"I believe them bones are me." -Alice in Chains, "Them Bones"

Star Wednesday: Original Soundtrack 8-Track

I don’t remember when or where I got this 8-Track. In a way, it seems like I’ve always had it, and yet I’ve never listened to it. I’ve never owned an 8-Track player — I was raised on vinyl, followed by cassettes. I don’t even know if this 8-Track tape actually works.

The tape contains the original soundtrack, as composed and conducted by John Williams as performed by the London Symphony Orchestra (I read the label). The tape is a “twin pack.” I originally thought this meant that the original package contained two packs, but from what I now understand, “twin pack” meant “long play.” I believe regular 8-Tracks could hold 40 minutes of audio and twin packs held twice that, so by adding up the times of all the songs this makes sense.

The tape has a copyright date of 1977. I’ve also seen this same 8-Track in a pink plastic case; I assume that’s a later release. One thing I find interesting about the song titles is the one labeled “Ben’s Death and TIE Fighter Attack.” Talk about spoilers! This is something Lucas repeated on the Phantom Menace soundtrack, with the track titles “Qui-Gon’s Noble End” and “The High Council Meeting and Qui-Gon’s Funeral”. I will not be reading the track titles for the new movie until after watching it!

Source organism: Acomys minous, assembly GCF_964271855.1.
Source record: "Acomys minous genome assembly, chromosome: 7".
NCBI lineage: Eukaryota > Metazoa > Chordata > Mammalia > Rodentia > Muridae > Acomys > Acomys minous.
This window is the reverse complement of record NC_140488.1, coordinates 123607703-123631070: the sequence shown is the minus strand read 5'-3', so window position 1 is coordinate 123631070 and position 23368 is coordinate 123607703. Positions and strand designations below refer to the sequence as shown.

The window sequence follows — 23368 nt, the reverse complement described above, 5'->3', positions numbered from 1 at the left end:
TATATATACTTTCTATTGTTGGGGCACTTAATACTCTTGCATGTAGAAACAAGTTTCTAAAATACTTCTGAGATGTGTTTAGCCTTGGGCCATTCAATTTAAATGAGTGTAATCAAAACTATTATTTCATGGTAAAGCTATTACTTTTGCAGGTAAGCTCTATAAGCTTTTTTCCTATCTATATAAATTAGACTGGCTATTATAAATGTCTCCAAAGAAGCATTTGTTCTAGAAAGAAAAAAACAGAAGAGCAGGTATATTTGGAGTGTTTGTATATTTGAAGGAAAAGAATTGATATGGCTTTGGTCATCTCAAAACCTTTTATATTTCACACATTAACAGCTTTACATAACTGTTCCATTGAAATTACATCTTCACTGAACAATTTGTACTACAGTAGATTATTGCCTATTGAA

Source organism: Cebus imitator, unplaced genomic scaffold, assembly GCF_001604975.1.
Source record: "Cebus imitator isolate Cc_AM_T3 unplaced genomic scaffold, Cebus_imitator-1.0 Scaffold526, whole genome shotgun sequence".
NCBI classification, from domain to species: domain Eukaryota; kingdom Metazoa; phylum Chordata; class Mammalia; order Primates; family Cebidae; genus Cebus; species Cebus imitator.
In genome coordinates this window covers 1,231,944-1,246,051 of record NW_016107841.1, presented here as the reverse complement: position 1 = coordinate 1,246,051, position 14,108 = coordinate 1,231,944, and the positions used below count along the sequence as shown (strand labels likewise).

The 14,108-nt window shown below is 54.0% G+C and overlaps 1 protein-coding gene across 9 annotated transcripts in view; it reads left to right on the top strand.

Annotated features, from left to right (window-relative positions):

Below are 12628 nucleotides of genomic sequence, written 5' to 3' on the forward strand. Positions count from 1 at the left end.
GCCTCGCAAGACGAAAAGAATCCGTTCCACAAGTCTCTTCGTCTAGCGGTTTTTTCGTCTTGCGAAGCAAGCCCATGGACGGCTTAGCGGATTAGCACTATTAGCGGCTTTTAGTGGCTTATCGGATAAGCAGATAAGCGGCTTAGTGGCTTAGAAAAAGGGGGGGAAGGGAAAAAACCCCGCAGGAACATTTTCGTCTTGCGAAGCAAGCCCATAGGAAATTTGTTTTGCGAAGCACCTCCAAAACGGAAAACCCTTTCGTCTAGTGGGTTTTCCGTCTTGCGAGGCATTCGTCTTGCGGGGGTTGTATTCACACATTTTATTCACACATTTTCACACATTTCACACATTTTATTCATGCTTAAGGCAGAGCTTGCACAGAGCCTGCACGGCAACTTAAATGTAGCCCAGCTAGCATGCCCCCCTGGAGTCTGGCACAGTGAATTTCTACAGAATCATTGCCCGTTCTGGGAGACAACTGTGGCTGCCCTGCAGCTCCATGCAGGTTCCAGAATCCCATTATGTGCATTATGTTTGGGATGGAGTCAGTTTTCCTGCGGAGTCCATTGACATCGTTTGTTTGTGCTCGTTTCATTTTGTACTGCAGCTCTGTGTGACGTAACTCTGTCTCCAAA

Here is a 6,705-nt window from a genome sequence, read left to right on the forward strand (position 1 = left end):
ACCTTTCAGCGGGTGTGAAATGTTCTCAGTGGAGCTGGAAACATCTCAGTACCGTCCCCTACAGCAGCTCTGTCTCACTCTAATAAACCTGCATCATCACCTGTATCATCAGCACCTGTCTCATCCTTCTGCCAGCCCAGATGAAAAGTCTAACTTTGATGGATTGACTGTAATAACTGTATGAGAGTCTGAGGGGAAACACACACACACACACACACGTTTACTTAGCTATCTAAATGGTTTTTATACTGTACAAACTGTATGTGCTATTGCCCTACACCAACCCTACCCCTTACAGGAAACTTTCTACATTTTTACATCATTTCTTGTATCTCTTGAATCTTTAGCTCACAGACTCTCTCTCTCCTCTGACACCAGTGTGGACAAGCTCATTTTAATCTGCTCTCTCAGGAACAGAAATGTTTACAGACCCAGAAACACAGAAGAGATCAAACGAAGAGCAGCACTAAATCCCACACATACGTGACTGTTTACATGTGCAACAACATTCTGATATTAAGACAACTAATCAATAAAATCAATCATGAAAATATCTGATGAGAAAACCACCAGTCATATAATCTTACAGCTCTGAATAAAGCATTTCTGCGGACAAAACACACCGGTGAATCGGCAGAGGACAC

I keep this 8-Track because to me it represents how long Star Wars has been around. The movie soundtrack was released on 8-Track, vinyl, cassette, and of course CD. It was even released in limited numbers on reel-to-reel! The movies have been released on Betamax, VHS, Laserdisc, DVD, and Blu-ray. Whatever new audio and video formats that appear in the future, you can be sure that Star Wars will appear on them as well.

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1 comment to Star Wednesday: Original Soundtrack 8-Track

  • Pat Loisel

    I bought a new car in ’67 (a GTO convertible, just to brag) that had an 8-track. That’s the last one I owned that had that sound system. By the time I bought another new car 8-tracks were a thing of the past. ’77 would have seen the dying out of 8-tracks I’m sure. I remember Grandpa Brown having a player in his house (it might actually be in my attic), but cassettes came in and killed 8-tracks pretty quickly. And regarding the 8-track in my attic, now you know where you inherited the trait. :-)